Dr. Brett Bochner, the professor of physics and astronomy, contributed to research that won the 2017 Nobel Prize in Physics while he was a graduate student at MIT in the mid-1990s. He also served as a Hofstra-based consultant for several years afterward.
Brett Bochner博士是天文物理教授,他的研究为今年 “发现引力波” 波获得诺贝尔奖贡献了力量。他曾就读于麻省理工学院,现担任霍夫斯特拉大学的顾问。
Dr. Rainer Weiss of the Massachusetts Institute of Technology (MIT), recipient of the Nobel Prize – shared with Dr. Kip Thorne and Dr. Barry Barish of Caltech – was Dr. Bochner’s Ph.D. adviser for more than five years. They served as collaborators in the LIGO (Laser Interferometer Gravitational-wave Observatory) Project.
麻省理工学院的Rainer Weis 博士、和加利福尼亚理工学院的Kip Thorne博士、Barry Barishboshi分享了这一届的诺贝尔物理学奖。其中,Rainer Weis 博士曾作为Brett Bochner的博士导师5年之久。他们一起作为项目合作者服务于LIGO项目(激光干涉引力波天文台)。

The main focus of Dr. Bochner’s research was modeling the Dual Recycling configuration of the Advanced LIGO detector, which succeeded at detecting Gravitational Waves (GWs) almost immediately after being turned on in 2015.
Asked to recall his experience working with Dr. Weiss, Dr. Bochner said, “He was an experimentalist, with a single-minded focus on this project. He demanded that his students work very hard and work independently.”
Dr. Brett Bochner
Brett Bochner博士)
“I knew from the beginning that the detection of gravitational waves was inevitable,” Bochner said. “And this team was so determined, so focused. I didn’t know it would take 25 years from the time I started with them, but I’m not at all surprised that they have achieved this kind of recognition.”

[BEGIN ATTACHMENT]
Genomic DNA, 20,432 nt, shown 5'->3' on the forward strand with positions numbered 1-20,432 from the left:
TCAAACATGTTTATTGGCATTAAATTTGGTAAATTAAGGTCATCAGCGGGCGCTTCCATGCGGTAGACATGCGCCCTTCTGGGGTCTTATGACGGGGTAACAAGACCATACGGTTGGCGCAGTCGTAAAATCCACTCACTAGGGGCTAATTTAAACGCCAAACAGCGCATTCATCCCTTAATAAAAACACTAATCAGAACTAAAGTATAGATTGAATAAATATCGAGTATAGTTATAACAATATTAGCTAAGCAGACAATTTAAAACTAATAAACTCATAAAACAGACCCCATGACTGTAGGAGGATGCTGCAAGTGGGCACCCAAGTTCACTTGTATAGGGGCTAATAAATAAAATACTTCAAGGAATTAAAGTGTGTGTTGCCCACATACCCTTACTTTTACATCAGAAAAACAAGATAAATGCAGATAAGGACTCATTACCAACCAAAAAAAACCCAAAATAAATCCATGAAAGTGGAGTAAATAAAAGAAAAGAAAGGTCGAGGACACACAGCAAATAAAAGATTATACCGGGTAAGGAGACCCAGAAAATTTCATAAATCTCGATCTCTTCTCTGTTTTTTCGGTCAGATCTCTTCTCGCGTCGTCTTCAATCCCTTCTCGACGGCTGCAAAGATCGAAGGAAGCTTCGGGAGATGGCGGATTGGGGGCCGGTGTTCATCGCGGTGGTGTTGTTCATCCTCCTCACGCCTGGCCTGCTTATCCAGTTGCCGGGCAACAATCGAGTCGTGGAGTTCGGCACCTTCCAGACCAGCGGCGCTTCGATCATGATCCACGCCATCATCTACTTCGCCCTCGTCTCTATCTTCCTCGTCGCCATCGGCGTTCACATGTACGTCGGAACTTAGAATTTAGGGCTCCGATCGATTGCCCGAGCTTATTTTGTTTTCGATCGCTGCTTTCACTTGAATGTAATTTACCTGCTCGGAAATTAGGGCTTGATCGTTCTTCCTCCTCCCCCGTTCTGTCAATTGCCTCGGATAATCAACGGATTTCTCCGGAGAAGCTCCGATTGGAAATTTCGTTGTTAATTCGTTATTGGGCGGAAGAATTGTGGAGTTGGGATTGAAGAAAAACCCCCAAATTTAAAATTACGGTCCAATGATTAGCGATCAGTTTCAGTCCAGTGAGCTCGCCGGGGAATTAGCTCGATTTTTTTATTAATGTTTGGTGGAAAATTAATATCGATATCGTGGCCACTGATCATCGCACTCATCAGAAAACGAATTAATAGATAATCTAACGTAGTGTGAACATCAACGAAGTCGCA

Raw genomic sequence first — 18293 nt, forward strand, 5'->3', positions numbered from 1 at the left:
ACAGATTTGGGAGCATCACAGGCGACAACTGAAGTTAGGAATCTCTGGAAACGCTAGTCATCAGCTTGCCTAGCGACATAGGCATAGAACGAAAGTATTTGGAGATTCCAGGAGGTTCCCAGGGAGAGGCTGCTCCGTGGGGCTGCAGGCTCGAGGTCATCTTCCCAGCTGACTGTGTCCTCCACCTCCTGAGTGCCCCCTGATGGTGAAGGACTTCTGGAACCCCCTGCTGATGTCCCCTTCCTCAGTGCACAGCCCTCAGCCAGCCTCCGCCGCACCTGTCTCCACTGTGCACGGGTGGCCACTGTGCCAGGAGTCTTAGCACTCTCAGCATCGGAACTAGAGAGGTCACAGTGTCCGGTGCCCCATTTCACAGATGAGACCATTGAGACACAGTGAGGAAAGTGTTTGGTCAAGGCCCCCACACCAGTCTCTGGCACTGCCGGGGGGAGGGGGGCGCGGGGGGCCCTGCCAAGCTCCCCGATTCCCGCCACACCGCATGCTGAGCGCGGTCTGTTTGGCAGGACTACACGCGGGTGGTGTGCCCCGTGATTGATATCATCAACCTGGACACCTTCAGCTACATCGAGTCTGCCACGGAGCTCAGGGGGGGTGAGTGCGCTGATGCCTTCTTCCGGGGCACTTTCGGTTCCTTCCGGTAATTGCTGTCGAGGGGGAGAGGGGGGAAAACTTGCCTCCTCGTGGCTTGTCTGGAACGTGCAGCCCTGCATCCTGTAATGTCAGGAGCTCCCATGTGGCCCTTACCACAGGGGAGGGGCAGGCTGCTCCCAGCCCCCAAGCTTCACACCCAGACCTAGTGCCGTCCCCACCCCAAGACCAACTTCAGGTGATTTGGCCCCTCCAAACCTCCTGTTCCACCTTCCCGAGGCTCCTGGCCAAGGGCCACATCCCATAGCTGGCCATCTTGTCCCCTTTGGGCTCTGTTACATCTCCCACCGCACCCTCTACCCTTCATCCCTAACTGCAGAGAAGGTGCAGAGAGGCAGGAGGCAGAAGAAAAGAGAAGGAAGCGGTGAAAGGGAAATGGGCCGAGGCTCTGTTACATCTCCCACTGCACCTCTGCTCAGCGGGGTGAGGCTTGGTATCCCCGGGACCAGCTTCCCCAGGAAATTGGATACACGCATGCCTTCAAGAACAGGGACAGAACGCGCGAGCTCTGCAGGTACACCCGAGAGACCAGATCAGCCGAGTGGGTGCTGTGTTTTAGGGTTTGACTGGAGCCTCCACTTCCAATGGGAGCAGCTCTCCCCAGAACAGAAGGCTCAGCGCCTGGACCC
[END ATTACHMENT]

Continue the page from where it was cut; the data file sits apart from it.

LIGO is a laser-based system for detecting ripples in the fabric of space (GWs), predicted by Albert Einstein precisely 100 years earlier. The first LIGO detection was of GWs emitted by a collision of two Black Holes over 1.3 billion light-years away. This conclusively proved the existence of GWs, as well as the existence of black holes themselves.
To date, LIGO has detected at least four such merging black hole binary systems, one (recently announced) merging Neutron Star binary system, with many new types of discoveries anxiously anticipated. “Gravitational Wave Astronomy” represents an entirely new way of observing the most violent events in space and for broadening our knowledge of the universe.
From the inception of LIGO to its celebration with the Physics Nobel Prize, this project has endured 45 years of development, involving almost 1,000 researchers from more than 20 countries, including Hofstra’s own Dr. Bochner.
“Working on the LIGO taught me to become very independent with my own research,” said Bochner, who is currently working on his own scientific research programs here at Hofstra. He is studying the reasons why it appears the universe is accelerating and not decelerating, and if this can be attributed to a
theorized cosmic substance referred to as dark energy, or to some alternative mechanism.

Thursday, November 9, 2017

Happy Halloween!

For many students studying in US, the most impressive holiday is Halloween! Last Wednesday night, students dressed costumes and had a wonderful night. 

Before many people come to the US, many international students don’t know that there are stores where people can buy Halloween costumes. People can buy Vampire costumes, Captain America's shield, unicorn masks, etc. And the most interesting thing in these stores is that they have a lot of props that move and scare customers. It’s a lot of fun. 

Around Halloween time, there are pumpkins carved into different faces and characters on peoples' doorsteps. People call them jack-o'-lanterns. On Long Island, there are many pumpkin lantern shows. This is where artists display their jack-o-lantern masterpieces.

The Halloween parade in New York City is something you don’t want to miss if you’re on Long Island. It’s like a carnival with people dressing up and scaring each other. It was great.

Happy Halloween!